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NCJRS Abstract

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NCJ Number: 201090 Find in a Library
Title: Prison Privatisation Report International
Corporate Author: Public Services International Research Unit (PSIRU)
United Kingdom
Date Published: 2003
Page Count: 12
Sponsoring Agency: Open Society Foundation
New York, NY 10019
Public Services International Research Unit (PSIRU)
London SE10 9LS, England
Sale Source: Public Services International Research Unit (PSIRU)
University of Greenwich
London SE10 9LS,
United Kingdom
Document: HTML
Type: Report (Annual/Periodic)
Format: Document (Online)
Language: English
Country: United Kingdom
Annotation: This document discusses prison privatization developments in various countries.
Abstract: In Australia, security breaches have led to the discovery of weapons in inmates’ cells. It has also raised concerns about the imbalance of power in the contracts between the government and Victoria’s two private prison operators. Nurses formerly employed by the Australasian Correctional Management (ACM) in South Australia have launched a class action lawsuit against the company for pain and suffering and loss of pay. One claimant alleges she suffered psychiatric injury as a result of being exposed to intimidation, verbal abuse, and victimization. In the United Kingdom, wages and benefits for most staff in private prisons lag behind their public sector counterparts. A survey found that at private prisons opened since 1998, staff turnover is around 35 percent. In the United States, radical proposals for expanding prison privatization in Texas have been stymied both by intense opposition and lack of legislative time. The Presbyterian Church, as well as Southern Catholic Bishops, has acted to abolish private prisons. In Iraq, the Utah-based Management and Training Corporation’s director of corrections business development has joined a criminal justice reconstruction team in Iraq. The tendering process for a semi-private prison at Be'er Sheva, in Israel, is continuing. Israeli human rights organizations are concerned that a combination of government austerity measures and the private sector’s preference for full privatization will lead to custodial services also being contracted out. In South Africa, four "new generation" prisons are to be commissioned. The decision about any extent of private sector involvement has not been made. A feasibility study on comparative costs will take between 3 and 6 months to carry out, after which a decision will be made.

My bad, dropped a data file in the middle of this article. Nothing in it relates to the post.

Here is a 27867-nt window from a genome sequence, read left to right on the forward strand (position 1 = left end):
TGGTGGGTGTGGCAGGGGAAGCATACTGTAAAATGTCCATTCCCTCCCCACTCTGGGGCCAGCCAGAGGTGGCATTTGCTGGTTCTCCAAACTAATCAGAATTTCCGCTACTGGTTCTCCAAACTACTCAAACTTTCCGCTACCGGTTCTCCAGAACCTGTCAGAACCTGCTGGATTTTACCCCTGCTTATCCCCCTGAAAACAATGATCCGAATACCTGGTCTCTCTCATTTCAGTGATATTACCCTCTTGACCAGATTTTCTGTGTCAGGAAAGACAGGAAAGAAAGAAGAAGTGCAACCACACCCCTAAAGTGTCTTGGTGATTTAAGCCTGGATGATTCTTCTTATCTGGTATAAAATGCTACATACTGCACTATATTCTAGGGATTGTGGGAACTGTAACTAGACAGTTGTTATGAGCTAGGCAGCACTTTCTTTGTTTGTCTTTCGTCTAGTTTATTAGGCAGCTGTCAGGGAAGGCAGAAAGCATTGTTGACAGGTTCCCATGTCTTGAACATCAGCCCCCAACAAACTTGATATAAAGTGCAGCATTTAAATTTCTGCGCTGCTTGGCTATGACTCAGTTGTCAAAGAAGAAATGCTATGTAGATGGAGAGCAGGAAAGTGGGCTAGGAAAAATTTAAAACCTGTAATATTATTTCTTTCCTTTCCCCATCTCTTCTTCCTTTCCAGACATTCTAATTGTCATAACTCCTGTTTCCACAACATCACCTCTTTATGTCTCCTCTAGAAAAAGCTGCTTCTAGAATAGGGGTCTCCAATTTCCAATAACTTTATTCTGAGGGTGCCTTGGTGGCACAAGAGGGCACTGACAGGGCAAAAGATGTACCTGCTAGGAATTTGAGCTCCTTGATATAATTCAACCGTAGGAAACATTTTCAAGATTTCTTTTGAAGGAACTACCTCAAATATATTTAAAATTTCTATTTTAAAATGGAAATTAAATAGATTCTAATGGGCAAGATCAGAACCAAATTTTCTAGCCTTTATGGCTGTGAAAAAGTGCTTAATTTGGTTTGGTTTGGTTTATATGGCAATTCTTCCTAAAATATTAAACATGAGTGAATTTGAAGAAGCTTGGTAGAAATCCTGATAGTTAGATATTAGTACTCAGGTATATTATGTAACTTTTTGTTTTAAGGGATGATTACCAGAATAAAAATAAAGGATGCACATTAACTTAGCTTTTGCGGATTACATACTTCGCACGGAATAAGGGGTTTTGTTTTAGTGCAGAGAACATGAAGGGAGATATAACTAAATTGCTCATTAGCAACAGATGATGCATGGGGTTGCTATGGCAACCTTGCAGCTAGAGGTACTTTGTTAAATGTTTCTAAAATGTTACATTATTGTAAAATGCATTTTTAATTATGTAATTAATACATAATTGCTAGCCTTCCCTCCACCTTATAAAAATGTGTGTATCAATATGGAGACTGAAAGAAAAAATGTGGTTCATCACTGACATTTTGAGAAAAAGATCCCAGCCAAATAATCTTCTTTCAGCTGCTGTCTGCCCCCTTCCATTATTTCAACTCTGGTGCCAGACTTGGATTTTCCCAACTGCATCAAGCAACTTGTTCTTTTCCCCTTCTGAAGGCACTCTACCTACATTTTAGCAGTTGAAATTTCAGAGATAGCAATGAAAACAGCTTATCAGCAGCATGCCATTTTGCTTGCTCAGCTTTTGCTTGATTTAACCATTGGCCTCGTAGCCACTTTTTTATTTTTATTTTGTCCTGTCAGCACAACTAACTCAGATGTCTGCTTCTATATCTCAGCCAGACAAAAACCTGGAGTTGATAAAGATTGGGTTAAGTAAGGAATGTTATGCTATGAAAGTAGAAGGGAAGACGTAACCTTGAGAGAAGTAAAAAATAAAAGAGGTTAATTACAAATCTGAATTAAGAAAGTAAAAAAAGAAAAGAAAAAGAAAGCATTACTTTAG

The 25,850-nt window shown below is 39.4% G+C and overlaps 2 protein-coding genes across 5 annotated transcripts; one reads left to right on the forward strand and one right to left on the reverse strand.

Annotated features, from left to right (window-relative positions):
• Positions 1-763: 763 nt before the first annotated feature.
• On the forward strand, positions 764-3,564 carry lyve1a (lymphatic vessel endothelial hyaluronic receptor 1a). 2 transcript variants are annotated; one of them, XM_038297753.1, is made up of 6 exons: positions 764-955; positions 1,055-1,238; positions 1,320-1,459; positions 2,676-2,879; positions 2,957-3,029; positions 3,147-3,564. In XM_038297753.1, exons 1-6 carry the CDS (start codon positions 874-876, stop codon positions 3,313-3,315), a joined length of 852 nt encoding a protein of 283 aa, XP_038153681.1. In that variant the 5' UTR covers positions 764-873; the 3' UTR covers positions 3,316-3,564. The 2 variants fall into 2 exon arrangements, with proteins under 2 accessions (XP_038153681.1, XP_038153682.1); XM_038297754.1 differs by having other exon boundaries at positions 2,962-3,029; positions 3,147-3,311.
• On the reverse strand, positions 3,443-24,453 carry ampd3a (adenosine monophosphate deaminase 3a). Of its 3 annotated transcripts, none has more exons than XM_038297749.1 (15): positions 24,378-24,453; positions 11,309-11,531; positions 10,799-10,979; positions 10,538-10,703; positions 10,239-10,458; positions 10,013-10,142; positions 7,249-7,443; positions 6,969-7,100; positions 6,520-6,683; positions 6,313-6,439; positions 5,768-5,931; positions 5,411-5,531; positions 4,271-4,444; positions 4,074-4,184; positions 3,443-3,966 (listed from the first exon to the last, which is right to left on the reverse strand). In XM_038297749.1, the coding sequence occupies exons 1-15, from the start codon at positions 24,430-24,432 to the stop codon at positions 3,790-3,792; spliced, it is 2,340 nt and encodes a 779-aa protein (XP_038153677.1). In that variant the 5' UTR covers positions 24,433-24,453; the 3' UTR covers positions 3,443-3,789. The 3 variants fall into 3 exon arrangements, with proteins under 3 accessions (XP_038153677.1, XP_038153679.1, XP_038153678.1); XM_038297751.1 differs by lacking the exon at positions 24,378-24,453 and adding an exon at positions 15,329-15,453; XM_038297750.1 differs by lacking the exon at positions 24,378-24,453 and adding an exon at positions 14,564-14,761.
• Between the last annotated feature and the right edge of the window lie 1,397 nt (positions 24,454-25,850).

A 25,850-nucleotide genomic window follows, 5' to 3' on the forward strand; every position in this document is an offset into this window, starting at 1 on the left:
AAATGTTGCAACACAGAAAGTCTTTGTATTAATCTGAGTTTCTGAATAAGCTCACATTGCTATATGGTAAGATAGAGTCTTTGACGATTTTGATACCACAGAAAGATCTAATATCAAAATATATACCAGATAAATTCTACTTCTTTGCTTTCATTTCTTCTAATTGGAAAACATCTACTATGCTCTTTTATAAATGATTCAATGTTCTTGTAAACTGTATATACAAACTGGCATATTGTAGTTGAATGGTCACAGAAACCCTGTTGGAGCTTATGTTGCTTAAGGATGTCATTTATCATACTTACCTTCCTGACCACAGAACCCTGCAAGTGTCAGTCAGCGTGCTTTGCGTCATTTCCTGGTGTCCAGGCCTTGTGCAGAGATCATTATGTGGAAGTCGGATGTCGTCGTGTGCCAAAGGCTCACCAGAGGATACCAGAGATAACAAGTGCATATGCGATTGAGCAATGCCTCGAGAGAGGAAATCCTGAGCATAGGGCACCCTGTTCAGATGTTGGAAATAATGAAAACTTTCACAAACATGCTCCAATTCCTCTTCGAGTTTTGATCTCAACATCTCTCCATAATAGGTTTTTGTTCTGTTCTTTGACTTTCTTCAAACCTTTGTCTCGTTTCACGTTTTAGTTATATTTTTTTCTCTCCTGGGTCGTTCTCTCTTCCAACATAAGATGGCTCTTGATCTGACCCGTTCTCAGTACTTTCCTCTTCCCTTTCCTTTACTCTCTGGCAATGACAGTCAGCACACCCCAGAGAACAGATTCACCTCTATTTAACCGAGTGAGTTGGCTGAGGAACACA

Main Term(s): Foreign correctional facilities; Privatization in corrections
Index Term(s): Contract corrections services; Correctional facilities; Correctional reform; Corrections management; Country-by-country surveys; Criminal justice facilities; Private sector-government cooperation; Privatization
To cite this abstract, use the following link:
http://www.ncjrs.gov/App/publications/abstract.aspx?ID=201090

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